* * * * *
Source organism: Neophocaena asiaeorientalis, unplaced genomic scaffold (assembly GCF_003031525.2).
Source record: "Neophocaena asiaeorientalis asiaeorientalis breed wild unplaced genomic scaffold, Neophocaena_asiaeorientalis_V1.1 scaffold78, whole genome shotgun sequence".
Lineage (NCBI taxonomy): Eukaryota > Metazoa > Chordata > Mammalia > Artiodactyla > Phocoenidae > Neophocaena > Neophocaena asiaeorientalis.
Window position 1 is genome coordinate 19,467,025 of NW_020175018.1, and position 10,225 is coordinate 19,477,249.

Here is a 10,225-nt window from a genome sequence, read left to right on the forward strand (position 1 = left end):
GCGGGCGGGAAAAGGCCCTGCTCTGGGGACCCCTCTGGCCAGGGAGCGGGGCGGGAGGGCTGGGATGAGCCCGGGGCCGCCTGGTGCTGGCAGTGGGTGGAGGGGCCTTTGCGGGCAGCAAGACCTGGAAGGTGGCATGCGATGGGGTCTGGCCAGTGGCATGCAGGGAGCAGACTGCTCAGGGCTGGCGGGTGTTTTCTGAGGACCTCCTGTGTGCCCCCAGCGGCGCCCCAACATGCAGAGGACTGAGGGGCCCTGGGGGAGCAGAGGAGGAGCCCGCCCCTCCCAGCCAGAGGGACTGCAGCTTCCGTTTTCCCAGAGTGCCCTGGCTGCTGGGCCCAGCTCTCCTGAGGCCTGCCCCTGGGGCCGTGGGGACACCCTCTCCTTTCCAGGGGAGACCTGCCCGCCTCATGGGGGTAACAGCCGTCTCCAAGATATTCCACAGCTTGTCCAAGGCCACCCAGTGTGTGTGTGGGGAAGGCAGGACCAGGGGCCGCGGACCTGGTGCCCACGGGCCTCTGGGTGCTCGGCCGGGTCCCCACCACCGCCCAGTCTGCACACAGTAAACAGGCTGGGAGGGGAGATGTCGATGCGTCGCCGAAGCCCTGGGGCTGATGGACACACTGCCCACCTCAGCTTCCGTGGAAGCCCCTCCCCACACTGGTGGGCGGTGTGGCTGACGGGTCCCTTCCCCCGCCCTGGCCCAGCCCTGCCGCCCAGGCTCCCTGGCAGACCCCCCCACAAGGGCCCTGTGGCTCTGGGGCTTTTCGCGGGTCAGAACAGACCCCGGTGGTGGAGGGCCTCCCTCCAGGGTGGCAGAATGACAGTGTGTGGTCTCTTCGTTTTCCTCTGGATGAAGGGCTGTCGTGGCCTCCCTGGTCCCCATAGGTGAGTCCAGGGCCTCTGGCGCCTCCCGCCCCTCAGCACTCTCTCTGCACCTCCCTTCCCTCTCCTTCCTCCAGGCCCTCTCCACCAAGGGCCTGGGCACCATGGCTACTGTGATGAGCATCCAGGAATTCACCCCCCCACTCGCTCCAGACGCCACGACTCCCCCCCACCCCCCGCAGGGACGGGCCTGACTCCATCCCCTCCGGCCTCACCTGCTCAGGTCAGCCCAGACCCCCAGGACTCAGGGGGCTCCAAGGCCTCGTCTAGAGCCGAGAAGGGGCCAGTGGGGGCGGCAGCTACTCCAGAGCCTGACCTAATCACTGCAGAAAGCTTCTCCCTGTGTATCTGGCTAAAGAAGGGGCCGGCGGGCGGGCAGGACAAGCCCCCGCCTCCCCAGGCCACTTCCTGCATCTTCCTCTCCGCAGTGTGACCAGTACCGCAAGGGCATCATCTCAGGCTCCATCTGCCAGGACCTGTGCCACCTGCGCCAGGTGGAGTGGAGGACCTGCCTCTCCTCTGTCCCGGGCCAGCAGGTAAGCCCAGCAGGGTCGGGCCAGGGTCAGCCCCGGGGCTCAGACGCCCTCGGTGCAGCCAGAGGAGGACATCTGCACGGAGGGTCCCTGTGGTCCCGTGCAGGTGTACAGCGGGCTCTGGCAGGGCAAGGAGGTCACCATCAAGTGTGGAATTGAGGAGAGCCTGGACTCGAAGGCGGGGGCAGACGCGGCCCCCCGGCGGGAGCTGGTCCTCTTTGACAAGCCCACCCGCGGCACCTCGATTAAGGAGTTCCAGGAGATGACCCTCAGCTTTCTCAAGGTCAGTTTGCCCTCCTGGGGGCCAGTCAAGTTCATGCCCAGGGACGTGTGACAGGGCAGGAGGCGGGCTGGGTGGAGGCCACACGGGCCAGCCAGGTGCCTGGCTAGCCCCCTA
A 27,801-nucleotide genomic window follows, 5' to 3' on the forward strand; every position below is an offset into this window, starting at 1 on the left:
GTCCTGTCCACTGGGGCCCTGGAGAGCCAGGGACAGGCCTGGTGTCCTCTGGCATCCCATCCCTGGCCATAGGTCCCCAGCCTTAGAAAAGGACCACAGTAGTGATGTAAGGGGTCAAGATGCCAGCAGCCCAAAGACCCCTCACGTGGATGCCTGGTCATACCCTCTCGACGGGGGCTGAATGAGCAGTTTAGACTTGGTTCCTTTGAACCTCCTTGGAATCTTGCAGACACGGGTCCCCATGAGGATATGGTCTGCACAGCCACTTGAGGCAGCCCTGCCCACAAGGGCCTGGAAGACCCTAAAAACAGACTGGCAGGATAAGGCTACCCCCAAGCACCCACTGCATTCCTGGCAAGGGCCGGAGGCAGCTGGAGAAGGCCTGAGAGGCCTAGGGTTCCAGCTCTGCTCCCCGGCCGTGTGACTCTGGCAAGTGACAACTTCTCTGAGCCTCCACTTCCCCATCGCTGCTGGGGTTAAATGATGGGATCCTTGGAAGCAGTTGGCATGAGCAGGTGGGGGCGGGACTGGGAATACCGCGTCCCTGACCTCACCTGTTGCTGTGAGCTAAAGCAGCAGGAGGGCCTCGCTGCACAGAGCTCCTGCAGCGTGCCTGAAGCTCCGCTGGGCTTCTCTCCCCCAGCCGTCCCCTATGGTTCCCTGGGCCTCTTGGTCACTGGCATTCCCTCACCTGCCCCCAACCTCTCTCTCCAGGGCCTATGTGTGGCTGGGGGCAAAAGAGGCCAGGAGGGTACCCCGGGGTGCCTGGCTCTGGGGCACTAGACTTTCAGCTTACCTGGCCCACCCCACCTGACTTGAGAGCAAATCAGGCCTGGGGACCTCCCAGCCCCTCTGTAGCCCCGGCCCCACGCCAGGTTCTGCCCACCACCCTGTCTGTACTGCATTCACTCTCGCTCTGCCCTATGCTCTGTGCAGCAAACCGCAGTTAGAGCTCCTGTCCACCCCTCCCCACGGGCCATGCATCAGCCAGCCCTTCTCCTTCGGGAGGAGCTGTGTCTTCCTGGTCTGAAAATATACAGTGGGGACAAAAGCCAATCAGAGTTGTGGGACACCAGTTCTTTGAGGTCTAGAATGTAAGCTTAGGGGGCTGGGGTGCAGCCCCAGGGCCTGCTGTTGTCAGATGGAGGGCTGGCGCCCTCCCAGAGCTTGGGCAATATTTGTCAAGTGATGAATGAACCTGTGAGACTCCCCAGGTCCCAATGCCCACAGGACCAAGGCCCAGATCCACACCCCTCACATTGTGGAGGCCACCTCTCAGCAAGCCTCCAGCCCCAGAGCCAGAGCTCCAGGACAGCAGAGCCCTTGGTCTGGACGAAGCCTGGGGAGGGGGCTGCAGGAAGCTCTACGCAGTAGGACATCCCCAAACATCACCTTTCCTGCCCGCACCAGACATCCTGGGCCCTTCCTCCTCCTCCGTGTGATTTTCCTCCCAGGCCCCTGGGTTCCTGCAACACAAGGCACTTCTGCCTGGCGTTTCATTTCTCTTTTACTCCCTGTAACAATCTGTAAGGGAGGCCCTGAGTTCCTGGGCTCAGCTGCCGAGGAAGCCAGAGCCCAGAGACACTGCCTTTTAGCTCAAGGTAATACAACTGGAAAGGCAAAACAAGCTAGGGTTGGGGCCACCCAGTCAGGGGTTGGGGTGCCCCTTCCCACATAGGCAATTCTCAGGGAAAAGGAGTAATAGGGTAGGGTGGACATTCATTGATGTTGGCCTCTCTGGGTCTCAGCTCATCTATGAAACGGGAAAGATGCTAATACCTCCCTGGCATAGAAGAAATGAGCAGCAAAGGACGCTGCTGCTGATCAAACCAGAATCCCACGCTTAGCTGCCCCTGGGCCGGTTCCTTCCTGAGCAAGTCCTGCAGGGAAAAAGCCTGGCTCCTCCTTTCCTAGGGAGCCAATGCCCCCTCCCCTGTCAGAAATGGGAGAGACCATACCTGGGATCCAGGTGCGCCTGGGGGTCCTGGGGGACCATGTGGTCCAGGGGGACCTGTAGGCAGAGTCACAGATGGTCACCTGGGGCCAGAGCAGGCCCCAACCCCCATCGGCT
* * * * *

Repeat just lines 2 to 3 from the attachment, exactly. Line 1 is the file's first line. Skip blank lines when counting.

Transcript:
Source record: "Neophocaena asiaeorientalis asiaeorientalis breed wild unplaced genomic scaffold, Neophocaena_asiaeorientalis_V1.1 scaffold78, whole genome shotgun sequence".
Lineage (NCBI taxonomy): Eukaryota > Metazoa > Chordata > Mammalia > Artiodactyla > Phocoenidae > Neophocaena > Neophocaena asiaeorientalis.